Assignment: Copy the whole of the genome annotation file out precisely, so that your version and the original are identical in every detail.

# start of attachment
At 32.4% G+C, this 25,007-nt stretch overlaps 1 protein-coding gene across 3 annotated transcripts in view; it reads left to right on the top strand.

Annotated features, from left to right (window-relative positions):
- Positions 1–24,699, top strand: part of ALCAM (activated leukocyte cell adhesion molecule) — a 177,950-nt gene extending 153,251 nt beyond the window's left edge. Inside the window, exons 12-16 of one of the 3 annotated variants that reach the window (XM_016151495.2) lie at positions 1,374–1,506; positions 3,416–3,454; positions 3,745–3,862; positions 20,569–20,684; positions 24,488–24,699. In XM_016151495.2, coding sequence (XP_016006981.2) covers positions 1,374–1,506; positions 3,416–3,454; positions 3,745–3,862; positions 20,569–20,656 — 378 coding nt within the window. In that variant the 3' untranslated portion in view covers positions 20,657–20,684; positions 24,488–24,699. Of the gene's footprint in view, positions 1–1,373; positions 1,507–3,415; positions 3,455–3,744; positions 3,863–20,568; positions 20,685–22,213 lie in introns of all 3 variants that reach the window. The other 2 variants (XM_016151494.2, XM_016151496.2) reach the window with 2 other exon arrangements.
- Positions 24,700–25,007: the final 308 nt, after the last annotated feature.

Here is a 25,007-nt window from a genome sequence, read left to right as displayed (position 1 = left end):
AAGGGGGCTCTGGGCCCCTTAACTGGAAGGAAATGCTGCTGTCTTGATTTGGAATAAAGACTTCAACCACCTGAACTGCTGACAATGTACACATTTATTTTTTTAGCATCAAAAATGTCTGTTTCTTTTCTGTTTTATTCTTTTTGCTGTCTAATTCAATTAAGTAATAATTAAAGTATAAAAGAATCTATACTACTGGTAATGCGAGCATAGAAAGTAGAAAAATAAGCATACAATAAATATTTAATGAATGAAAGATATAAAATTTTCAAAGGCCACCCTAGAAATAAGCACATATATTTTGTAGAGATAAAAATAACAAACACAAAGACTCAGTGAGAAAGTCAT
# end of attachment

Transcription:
At 32.4% G+C, this 25,007-nt stretch overlaps 1 protein-coding gene across 3 annotated transcripts in view; it reads left to right on the top strand.

Annotated features, from left to right (window-relative positions):
- Positions 1–24,699, top strand: part of ALCAM (activated leukocyte cell adhesion molecule) — a 177,950-nt gene extending 153,251 nt beyond the window's left edge. Inside the window, exons 12-16 of one of the 3 annotated variants that reach the window (XM_016151495.2) lie at positions 1,374–1,506; positions 3,416–3,454; positions 3,745–3,862; positions 20,569–20,684; positions 24,488–24,699. In XM_016151495.2, coding sequence (XP_016006981.2) covers positions 1,374–1,506; positions 3,416–3,454; positions 3,745–3,862; positions 20,569–20,656 — 378 coding nt within the window. In that variant the 3' untranslated portion in view covers positions 20,657–20,684; positions 24,488–24,699. Of the gene's footprint in view, positions 1–1,373; positions 1,507–3,415; positions 3,455–3,744; positions 3,863–20,568; positions 20,685–22,213 lie in introns of all 3 variants that reach the window. The other 2 variants (XM_016151494.2, XM_016151496.2) reach the window with 2 other exon arrangements.
- Positions 24,700–25,007: the final 308 nt, after the last annotated feature.

Here is a 25,007-nt window from a genome sequence, read left to right as displayed (position 1 = left end):
AAGGGGGCTCTGGGCCCCTTAACTGGAAGGAAATGCTGCTGTCTTGATTTGGAATAAAGACTTCAACCACCTGAACTGCTGACAATGTACACATTTATTTTTTTAGCATCAAAAATGTCTGTTTCTTTTCTGTTTTATTCTTTTTGCTGTCTAATTCAATTAAGTAATAATTAAAGTATAAAAGAATCTATACTACTGGTAATGCGAGCATAGAAAGTAGAAAAATAAGCATACAATAAATATTTAATGAATGAAAGATATAAAATTTTCAAAGGCCACCCTAGAAATAAGCACATATATTTTGTAGAGATAAAAATAACAAACACAAAGACTCAGTGAGAAAGTCAT